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TECHNICAL PAPERS: Internal Combustion Engines

# Modeling of MEMS-Type Rankine Cycle Machines

[+] Author and Article Information
Ling Cui

Massachusetts Institute of Technology, 77 Massachusetts Avenue, Cambridge, MA 02139

J. G. Brisson

Massachusetts Institute of Technology, 77 Massachusetts Avenue, Cambridge, MA 02139brisson@mit.edu

We arrived at this somewhat arbitrary upper limit for the HTHEX pressure drop through internal discussions with MIT micro gas turbine engine designers as an acceptable backpressure for a micro gas turbine engine.

J. Eng. Gas Turbines Power 127(3), 683-692 (Jun 25, 2004) (10 pages) doi:10.1115/1.1924400 History: Received October 23, 2003; Revised June 25, 2004

## Abstract

Preliminary design and performance calculations for a silicon-based micro Rankine machine are discussed. The designs considered draw heat from a high temperature air stream with inlet temperatures between 770 and $1000K$ and reject heat to an ambient air stream at $300K$. Most of the designs have a typical footprint of $6cm2$. Water and benzene are considered as working fluids. Effects of the limits of heat exchanger and turbomachinery performance are analyzed and discussed. The designs of two types of heat exchangers (hole type and fin type) are described in detail. Their respective performances are compared. The calculations indicate that a machine with a $6cm2$ footprint area is capable of delivering in excess of $40W$ of shaft power.

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## Figures

Figure 1

A block diagram (a) and T-s diagram (b) for the proposed micro Rankine cycle

Figure 2

A cross-sectional view of a first-cut design for a micro Rankine prime mover. Driving mechanism for the blower is not shown.

Figure 3

Exploded schematic view of the micro Rankine engine

Figure 4

Exploded view of the LTHEX. Each wafer is individually etched. The wafers are then bonded together to form the heat exchanger. A cover plate that ultimately bonds to and seals the passages of Wafer I is not shown. (Relative dimensions and number of passages do not correspond to the modeled device.)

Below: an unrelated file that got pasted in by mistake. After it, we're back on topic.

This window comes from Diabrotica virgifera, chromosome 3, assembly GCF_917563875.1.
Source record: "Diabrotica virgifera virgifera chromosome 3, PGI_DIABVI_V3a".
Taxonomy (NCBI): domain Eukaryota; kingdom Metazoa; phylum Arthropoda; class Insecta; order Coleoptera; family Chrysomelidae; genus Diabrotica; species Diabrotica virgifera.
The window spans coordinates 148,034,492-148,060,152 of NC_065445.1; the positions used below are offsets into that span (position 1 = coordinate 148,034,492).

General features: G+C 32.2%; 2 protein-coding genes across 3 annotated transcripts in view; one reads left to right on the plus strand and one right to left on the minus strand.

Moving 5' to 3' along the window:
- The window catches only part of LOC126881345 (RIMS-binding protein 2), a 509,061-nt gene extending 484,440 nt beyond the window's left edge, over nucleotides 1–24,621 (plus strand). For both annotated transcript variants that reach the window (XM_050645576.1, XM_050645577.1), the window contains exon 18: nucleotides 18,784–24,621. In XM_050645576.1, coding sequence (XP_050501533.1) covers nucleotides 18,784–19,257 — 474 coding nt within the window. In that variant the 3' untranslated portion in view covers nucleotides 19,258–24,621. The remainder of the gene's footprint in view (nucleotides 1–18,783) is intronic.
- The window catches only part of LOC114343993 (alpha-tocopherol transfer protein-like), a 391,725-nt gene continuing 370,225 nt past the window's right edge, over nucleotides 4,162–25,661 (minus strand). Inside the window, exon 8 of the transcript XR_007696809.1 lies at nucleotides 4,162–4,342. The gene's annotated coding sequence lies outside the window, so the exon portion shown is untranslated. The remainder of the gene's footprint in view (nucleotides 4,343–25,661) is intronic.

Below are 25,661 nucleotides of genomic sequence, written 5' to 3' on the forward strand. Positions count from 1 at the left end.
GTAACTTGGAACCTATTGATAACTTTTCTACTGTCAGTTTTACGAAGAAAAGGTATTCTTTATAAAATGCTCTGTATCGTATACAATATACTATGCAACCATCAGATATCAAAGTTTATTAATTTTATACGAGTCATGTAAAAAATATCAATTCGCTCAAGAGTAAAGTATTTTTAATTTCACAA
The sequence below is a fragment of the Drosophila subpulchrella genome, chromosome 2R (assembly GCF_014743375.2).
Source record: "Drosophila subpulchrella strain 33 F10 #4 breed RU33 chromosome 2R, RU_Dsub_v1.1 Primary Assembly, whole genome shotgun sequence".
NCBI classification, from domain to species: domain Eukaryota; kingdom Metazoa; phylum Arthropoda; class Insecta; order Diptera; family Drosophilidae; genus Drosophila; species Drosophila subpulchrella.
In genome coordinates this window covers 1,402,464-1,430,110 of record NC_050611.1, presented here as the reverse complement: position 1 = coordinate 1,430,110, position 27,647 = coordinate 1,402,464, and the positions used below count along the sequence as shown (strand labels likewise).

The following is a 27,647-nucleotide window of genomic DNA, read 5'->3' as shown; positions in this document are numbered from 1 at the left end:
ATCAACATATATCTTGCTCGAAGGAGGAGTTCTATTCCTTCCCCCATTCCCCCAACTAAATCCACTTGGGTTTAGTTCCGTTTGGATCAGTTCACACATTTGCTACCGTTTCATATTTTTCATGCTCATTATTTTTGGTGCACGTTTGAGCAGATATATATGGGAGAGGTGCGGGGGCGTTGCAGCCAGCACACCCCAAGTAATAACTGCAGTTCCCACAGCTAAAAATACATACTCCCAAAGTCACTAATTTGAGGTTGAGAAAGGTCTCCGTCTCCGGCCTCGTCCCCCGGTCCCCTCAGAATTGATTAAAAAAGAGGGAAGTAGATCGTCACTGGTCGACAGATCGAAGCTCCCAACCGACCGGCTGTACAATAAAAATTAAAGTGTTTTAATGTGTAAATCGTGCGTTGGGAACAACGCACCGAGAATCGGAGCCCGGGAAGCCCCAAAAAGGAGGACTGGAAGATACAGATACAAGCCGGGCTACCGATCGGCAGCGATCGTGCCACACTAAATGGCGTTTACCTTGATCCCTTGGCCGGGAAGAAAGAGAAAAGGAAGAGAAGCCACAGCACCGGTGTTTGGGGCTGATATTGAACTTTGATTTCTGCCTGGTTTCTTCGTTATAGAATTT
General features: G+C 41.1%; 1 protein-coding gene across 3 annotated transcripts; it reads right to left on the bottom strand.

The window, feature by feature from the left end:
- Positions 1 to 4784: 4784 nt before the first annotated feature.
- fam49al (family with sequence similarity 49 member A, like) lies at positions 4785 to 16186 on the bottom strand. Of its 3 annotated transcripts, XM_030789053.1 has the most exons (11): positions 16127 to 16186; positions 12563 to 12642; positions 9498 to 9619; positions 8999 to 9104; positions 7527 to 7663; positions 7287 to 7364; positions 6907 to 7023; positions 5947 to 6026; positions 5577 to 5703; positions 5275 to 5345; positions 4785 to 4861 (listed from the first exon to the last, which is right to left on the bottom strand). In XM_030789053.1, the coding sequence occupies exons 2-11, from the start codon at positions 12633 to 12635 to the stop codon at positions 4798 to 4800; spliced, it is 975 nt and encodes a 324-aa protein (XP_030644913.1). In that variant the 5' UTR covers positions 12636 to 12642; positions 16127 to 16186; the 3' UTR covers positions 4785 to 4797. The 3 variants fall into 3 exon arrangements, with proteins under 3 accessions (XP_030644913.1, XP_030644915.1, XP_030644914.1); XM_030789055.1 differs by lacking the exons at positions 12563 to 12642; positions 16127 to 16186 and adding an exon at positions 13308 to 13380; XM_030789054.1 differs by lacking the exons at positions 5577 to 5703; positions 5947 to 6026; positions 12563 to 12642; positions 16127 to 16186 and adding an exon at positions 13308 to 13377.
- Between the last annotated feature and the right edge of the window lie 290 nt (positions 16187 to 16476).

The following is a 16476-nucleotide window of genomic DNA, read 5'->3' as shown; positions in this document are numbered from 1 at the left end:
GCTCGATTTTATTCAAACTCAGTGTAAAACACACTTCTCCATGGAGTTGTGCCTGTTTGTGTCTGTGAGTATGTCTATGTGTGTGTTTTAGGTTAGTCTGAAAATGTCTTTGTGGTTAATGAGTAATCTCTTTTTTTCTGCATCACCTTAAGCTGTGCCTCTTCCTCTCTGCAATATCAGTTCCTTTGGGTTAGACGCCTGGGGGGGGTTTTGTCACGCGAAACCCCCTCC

Figure 5

Exploded view of the HTHEX. Each wafer is individually etched and then bonded together to form the heat exchanger. The air passages in Wafer I are closed by bonding a cover plate (not shown) to Wafer I or by bonding the lowest wafer in the combustor or gas turbine module to Wafer I. (Relative dimensions and number of passages do not correspond to the modeled device.)

Figure 6

An exploded diagram of a two-wafer hole-type heat exchanger structure. (Relative dimensions and number of passages do not correspond to the modeled device.)

Figure 7

The net work output and cycle thermal efficiency of a Rankine cycle with the hole-type LTHEX design specified in Table 2. Turbine inlet temperature equals 750K. LTHEX footprint is about 6cm2. Turbine pressure ratios are unrestricted.

Figure 8

Net work output and thermal efficiency as a function of LTHEX saturation temperature (T7) for the fin-type heat exchanger specified in Table 3. Turbine inlet temperature equals 750K. The turbine pressure ratios are unrestricted.

Figure 9

The net work output and thermal efficiency of a single cycle as a function of LTHEX discharge temperature. The turbine pressure ratio is set to a value of 4. The assumed LTHEX dimensions are listed in Table 3. Two cases are shown, one corresponds to an entering hot air temperature of 950K, the other corresponds to 1000K.

Figure 10

The net work output and thermal efficiency versus condenser discharge temperature in the LTHEX. The hot air mass flow rate is 0.1g∕s and steam mass flow rate is 0.011g∕s. The turbine inlet temperature is 750K and turbine pressure ratios are unrestricted. LTHEX and HTHEX dimensions are same in Tables  34 but with channel depths equal to 1mm.

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